If a photograph has a crystal clear image, is vintage and has the photographer's stamp, the photograph is likely original. The vintage part is judged by looking at the paper, aging, etc.


I was told that there are a lot of N173 Old Judge baseball fakes on the market. How can I tell the difference?

There are a series of later made fakes on the market. Luckily, they look significantly different than the regular 1800s N173 Old Judge cabinets of baseball players.

Pictured below is a genuine Old Judge cabinet, with the standard size and shaped mount and gold text below the player picture. The fakes have unusual shaped and colored mounts, sometimes with three photographic prints per mount framed behind glass. Some of the fakes are on metal (marketed as 'tintype proofs.')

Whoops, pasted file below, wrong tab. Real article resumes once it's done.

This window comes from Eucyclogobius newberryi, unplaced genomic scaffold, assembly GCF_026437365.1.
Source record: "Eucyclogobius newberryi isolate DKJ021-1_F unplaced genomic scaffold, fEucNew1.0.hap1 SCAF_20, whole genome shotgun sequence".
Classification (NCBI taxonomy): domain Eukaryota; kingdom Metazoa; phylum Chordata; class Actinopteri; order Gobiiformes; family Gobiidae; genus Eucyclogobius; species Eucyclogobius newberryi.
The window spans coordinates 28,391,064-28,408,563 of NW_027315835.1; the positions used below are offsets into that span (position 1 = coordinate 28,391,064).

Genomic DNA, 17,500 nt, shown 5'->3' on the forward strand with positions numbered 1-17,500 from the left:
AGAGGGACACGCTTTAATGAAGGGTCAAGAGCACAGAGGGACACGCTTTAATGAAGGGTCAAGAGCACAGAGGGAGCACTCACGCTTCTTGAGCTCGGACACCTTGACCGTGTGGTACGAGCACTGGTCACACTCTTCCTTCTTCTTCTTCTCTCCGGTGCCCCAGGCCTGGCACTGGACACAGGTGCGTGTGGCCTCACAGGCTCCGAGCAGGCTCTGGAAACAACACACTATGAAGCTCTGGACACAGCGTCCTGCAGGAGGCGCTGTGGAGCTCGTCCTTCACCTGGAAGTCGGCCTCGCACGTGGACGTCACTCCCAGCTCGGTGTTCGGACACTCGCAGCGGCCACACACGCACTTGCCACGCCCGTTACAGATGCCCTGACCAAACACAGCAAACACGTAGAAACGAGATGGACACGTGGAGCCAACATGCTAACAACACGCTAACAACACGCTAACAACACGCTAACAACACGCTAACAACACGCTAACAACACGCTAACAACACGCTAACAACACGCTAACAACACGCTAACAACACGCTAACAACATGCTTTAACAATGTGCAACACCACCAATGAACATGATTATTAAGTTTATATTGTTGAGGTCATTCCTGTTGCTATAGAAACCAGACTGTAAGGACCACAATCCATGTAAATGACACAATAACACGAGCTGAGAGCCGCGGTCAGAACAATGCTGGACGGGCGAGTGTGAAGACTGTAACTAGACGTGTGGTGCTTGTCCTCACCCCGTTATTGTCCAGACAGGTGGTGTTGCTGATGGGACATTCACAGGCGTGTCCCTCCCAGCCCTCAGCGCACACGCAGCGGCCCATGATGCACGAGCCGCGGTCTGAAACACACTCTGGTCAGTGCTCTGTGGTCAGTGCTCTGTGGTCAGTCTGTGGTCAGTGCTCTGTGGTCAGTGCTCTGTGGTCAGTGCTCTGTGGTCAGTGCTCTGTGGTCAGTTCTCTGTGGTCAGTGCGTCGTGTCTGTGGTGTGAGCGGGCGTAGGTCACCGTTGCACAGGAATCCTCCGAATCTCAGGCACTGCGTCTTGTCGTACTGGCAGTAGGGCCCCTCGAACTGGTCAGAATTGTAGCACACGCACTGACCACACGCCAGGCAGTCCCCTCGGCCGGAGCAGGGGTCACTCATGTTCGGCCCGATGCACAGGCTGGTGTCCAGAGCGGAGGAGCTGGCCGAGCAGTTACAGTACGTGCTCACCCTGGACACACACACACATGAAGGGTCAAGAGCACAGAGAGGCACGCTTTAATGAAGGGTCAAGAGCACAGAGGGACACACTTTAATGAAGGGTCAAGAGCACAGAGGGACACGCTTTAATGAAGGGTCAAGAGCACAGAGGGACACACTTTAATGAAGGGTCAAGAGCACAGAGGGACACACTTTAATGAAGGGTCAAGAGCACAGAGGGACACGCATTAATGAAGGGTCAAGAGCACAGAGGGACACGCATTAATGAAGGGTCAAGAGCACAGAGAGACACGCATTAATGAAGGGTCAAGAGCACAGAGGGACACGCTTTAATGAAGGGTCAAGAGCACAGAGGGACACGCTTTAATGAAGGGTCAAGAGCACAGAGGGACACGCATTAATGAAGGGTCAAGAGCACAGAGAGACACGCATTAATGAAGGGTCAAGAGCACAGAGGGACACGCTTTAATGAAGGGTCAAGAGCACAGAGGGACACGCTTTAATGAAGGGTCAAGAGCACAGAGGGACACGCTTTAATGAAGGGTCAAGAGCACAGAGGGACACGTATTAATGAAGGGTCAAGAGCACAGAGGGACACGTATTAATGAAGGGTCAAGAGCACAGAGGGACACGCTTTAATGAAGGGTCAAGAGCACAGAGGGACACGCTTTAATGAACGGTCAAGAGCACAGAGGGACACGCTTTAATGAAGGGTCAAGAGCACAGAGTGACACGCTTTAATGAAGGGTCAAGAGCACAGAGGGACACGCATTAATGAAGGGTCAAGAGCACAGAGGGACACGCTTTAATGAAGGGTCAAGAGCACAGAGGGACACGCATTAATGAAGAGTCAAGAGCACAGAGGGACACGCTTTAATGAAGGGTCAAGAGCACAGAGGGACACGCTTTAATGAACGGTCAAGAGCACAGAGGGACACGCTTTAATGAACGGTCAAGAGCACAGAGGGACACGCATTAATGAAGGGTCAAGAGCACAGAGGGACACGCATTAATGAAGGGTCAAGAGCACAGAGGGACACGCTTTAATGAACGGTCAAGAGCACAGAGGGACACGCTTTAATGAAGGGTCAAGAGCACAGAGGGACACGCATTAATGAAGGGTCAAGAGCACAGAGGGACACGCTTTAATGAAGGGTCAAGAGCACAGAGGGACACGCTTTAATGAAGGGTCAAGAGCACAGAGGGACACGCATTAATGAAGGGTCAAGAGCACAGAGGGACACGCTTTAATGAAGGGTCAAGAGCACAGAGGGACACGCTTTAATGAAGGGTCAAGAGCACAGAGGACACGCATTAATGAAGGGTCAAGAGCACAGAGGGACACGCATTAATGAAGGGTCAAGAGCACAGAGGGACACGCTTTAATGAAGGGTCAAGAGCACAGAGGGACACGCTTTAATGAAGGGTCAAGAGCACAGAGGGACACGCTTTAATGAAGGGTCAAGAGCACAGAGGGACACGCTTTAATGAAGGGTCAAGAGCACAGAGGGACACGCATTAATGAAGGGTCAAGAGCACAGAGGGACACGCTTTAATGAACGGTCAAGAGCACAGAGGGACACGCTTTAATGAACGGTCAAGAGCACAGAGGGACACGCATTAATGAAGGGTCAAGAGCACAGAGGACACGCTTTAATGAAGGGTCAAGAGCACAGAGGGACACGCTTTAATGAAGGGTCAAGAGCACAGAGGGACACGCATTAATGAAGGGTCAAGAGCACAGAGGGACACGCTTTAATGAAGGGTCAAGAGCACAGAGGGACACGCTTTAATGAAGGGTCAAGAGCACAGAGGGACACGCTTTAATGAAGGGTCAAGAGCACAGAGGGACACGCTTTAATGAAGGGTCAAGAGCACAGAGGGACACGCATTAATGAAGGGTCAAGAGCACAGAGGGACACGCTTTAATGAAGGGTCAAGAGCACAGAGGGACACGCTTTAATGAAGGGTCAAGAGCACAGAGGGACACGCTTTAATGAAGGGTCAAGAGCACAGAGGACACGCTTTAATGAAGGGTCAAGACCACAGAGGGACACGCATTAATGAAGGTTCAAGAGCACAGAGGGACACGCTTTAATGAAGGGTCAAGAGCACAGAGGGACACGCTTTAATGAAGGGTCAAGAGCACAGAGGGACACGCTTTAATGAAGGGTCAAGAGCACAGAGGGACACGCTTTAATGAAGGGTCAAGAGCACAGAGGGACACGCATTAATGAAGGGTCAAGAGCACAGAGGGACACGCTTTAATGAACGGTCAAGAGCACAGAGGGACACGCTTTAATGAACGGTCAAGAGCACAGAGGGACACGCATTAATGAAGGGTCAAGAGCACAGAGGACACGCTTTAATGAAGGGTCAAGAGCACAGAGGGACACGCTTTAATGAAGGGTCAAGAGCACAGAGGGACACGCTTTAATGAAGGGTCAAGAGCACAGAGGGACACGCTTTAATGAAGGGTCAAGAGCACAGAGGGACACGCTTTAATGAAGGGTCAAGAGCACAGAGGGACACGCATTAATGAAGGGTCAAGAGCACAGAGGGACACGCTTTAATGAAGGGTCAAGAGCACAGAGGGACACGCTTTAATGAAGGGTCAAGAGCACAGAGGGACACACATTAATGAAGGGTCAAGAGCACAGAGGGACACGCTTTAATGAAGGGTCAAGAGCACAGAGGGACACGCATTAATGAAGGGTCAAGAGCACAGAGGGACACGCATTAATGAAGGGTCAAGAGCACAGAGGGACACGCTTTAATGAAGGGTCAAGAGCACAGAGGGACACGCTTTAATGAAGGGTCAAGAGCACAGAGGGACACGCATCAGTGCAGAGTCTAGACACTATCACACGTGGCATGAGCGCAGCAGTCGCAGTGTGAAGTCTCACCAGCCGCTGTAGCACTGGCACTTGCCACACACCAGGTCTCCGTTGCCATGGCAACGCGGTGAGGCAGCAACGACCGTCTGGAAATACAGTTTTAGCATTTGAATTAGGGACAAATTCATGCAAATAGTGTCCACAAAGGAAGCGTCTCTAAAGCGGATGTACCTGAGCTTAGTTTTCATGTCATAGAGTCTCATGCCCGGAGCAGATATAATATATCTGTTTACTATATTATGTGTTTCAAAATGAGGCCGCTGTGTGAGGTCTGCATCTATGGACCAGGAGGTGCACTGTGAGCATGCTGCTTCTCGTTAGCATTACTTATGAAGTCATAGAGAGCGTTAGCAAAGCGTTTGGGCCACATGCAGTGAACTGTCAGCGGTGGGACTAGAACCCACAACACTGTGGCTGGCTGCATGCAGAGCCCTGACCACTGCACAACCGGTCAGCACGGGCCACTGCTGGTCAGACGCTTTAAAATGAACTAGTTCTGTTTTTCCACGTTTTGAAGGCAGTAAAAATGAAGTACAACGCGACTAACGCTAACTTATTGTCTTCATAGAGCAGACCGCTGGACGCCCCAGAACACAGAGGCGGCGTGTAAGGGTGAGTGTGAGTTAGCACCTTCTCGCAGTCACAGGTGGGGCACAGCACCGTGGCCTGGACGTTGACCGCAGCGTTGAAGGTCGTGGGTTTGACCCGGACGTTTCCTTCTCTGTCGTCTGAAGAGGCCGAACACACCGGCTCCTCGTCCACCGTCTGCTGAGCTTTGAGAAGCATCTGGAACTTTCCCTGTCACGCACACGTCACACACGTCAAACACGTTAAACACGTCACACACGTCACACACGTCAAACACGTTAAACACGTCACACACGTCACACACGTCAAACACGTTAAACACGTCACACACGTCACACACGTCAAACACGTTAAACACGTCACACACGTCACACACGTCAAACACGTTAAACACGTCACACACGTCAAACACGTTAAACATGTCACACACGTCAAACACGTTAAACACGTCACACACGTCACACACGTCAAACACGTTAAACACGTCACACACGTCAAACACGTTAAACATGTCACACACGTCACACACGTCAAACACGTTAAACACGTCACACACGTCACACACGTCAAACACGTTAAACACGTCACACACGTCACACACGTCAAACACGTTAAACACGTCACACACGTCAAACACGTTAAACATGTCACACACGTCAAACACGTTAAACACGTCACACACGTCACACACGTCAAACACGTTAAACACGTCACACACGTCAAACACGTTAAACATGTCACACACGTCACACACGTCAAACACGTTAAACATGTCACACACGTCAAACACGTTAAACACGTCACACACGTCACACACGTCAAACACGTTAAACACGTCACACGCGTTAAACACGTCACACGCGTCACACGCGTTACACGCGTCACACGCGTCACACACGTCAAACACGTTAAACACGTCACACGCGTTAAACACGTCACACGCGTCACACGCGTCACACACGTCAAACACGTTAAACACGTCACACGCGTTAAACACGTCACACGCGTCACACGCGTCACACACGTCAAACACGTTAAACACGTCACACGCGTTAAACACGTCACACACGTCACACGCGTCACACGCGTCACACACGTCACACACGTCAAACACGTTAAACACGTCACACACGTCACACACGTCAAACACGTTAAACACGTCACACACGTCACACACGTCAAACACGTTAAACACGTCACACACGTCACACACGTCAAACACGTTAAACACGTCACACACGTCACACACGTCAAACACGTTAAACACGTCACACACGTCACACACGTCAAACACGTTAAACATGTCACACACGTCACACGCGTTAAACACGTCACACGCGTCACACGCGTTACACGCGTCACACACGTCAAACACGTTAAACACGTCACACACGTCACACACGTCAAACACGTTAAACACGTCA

If a collector sticks to the Old Judge Cabinets that look like Old Judge Cabinets, he'll bypass these funky monkey fakes.




What is a giclee?

Giclee (a french word pronoucne zhee-clay) is a fancy form of ink jet printing that can be used to make high quality reproductions of paintings, posters and photographs. Numerous famous have made giclees, including photographers Richard Avedon and David Bailey and painter Stephen Holland. A photographer can scan an original negative or transparency and make a giclee from that.



I bought what was advertised as the proof of an old magazine cover. It's made up of two sheets of paper loosely connected together. The front paper is very thin, almost like tissue paper. The backing paper is thick. Is this kosher, because I've never seen anything like it?

What you describe is consistant with a genuine proof. The thin on thick paper is called chine aplique, and some proofs are chine appliques.


How can you tell the difference between the old and new Hurrell photos? I mean the new photos with old subect?